Highlighting vibrant ties between the Russian Orthodox Church and the intelligence community, Patriarch Kirill oversaw the laying of the cornerstone for a new church at a FSB academy on Tuesday.
The brick Iverskaya Mother of God Icon Church will stand near the main building of the Federal Security Service Academy on 70 Michurinsky Prospekt near the Universitet metro in western Moscow and serve professors and FSB cadets.
The timing of the cornerstone-laying ceremony and the mingling of Patriarch Kirill with senior FSB officials sent a signal of support for the church, which has come under attack from the educated community recently for supporting felony charges against the Pussy Riot band. Three rockers went on trial this week for singing an anti-Putin song in Christ the Savior Cathedral in February.
Viktor Ostroukhov, head of the Federal Security Service Academy, said at Tuesday's ceremony that intelligence officers are "concerned" by attacks on the "Christian way of life."
"Those attacks are aimed at young people," Ostroukhov said, adding that his "armed" officers stand united with the Russian Orthodox Church.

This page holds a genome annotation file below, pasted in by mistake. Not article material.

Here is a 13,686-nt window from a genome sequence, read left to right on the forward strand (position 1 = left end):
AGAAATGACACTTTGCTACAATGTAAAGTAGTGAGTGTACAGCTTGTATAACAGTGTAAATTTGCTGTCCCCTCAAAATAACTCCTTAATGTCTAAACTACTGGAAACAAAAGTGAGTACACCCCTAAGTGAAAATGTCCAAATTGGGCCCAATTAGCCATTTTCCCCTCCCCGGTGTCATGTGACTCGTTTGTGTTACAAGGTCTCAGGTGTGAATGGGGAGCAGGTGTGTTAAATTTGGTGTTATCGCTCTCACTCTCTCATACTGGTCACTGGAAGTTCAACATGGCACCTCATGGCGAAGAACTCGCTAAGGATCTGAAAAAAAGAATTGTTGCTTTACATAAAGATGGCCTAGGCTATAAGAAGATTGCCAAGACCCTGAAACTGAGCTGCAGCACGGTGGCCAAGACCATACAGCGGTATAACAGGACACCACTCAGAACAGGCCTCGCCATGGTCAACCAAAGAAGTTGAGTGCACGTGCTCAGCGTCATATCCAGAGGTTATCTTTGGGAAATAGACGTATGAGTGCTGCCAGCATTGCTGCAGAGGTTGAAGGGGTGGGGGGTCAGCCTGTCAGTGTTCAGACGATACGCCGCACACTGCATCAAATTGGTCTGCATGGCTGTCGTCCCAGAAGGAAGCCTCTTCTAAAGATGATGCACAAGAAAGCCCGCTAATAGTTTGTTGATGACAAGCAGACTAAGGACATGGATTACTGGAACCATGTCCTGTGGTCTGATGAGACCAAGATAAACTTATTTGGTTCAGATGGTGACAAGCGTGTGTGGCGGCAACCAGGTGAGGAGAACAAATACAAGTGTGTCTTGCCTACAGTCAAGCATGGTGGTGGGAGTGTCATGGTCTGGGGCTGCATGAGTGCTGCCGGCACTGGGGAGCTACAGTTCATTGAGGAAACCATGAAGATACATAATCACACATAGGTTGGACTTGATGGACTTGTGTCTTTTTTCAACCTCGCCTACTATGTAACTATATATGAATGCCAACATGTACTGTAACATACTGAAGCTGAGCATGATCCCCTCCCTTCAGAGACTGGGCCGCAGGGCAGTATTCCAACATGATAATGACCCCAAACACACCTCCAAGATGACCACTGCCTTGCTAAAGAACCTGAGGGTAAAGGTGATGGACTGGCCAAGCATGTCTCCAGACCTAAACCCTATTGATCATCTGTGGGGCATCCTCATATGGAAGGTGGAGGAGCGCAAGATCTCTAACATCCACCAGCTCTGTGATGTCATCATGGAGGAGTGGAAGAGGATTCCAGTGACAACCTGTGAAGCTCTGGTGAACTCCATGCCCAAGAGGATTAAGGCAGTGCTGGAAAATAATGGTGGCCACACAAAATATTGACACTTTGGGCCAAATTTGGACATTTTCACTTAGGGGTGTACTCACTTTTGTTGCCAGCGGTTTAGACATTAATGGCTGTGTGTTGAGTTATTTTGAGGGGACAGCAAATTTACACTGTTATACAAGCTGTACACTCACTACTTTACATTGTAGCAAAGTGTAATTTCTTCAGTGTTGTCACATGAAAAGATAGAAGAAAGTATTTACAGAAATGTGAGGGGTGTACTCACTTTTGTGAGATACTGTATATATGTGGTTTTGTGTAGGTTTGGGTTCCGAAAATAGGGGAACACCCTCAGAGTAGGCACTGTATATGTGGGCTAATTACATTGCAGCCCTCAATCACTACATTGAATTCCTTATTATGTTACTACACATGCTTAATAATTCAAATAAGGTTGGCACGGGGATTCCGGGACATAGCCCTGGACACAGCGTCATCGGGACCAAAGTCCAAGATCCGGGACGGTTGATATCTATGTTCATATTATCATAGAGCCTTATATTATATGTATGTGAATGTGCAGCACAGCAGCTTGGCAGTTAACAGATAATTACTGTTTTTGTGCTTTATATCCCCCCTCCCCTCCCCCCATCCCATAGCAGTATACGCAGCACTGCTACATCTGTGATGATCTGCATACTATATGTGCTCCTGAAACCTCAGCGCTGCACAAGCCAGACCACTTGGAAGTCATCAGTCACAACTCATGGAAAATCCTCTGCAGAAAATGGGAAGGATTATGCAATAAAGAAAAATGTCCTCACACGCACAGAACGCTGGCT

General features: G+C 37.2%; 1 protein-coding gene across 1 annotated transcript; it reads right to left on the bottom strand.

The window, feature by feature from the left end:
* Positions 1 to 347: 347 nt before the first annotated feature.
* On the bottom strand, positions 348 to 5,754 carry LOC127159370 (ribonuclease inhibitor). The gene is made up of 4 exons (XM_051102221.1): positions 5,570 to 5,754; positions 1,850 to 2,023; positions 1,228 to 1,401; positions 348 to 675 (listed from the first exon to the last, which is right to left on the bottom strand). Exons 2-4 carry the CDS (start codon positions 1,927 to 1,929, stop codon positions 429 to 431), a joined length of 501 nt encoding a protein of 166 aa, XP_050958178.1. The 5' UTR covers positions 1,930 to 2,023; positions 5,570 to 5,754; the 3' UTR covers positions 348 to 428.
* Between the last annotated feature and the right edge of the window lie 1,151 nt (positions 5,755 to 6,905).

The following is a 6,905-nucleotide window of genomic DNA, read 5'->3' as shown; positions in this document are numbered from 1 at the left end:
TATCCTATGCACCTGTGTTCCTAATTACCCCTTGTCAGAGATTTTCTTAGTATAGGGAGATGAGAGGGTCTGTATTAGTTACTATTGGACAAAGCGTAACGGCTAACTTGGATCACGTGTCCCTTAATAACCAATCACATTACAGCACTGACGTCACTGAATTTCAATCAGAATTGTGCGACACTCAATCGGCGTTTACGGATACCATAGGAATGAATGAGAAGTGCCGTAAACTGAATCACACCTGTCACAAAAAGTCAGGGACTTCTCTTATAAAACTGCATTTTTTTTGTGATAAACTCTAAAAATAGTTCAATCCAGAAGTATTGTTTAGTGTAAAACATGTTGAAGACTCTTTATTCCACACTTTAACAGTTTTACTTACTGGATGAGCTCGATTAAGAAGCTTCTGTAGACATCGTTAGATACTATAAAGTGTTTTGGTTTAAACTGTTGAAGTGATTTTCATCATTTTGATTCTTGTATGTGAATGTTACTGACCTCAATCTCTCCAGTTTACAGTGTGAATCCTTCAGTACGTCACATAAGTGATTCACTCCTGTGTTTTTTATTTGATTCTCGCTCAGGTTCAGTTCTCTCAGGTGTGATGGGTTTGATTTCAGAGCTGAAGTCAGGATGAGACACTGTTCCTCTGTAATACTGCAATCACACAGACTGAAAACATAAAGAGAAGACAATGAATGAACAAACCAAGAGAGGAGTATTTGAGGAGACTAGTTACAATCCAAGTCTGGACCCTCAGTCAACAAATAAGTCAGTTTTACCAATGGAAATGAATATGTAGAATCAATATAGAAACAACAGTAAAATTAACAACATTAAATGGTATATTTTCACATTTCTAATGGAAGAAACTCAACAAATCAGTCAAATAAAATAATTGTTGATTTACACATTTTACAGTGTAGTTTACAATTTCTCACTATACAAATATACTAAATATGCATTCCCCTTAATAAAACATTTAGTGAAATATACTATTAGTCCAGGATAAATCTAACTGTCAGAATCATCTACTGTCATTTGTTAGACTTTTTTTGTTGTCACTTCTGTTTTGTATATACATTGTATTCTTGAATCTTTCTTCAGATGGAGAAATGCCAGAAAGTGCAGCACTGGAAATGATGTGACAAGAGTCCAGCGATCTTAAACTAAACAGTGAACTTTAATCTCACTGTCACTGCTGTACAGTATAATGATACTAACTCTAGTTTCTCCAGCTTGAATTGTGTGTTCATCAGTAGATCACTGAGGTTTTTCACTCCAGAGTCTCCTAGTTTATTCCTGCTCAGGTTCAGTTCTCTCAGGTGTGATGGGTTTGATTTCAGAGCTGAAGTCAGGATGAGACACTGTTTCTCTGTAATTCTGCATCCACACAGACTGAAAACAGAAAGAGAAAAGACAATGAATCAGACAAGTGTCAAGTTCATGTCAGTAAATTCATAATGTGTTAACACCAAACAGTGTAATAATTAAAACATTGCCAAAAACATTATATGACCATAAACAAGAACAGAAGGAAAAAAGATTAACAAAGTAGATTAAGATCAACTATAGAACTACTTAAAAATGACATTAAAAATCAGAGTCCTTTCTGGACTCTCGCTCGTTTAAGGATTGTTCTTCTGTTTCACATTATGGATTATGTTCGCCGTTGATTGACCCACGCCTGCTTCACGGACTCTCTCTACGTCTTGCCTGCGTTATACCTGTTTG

While the Communist regime denounced religion and prosecuted priests in Soviet times, the relationship between the church and security services has flourished after the Soviet collapse. "The relationship between the church and FSB is very friendly, and they cooperate closely with each other," said Andrei Soldatov, who tracks the FSB with the Agentura.ru think tank.
He said ties were especially strengthened in 2000 when the Federal Border Service, which answers to the FSB, deported a number of Catholic priests on suspicion of spying.
Observers said at that time that the expulsions were carried out on behalf of the Russian Orthodox Church, which was worried about proselytizing by the Roman Catholic Church.
An Orthodox dissident priest and member of the Moscow Helsinki Group, Father Gleb Yakunin said by telephone that his studies of declassified KGB archives indicated that Kirill might have had ties to the KGB while working for the Russian Orthodox Church in the West in the 1980s.
Similar accusations of KGB links were made about Kirill's predecessor, Patriarch Alexey II, who died in 2008.
Speaking at Tuesday's ceremony, Patriarch Kirill said the new church would also be open to the public and serve as a replacement for neighborhood churches destroyed in Soviet times.
"There is a lack of churches in the city," he said. "When you have one church for 100,000 people, it is hard to perform worship services."
The Russian Orthodox Church earlier unveiled plans to build 200 new churches in Moscow, and it has created a fund to support the program. Some critics say the money could be put to better use repairing existing churches.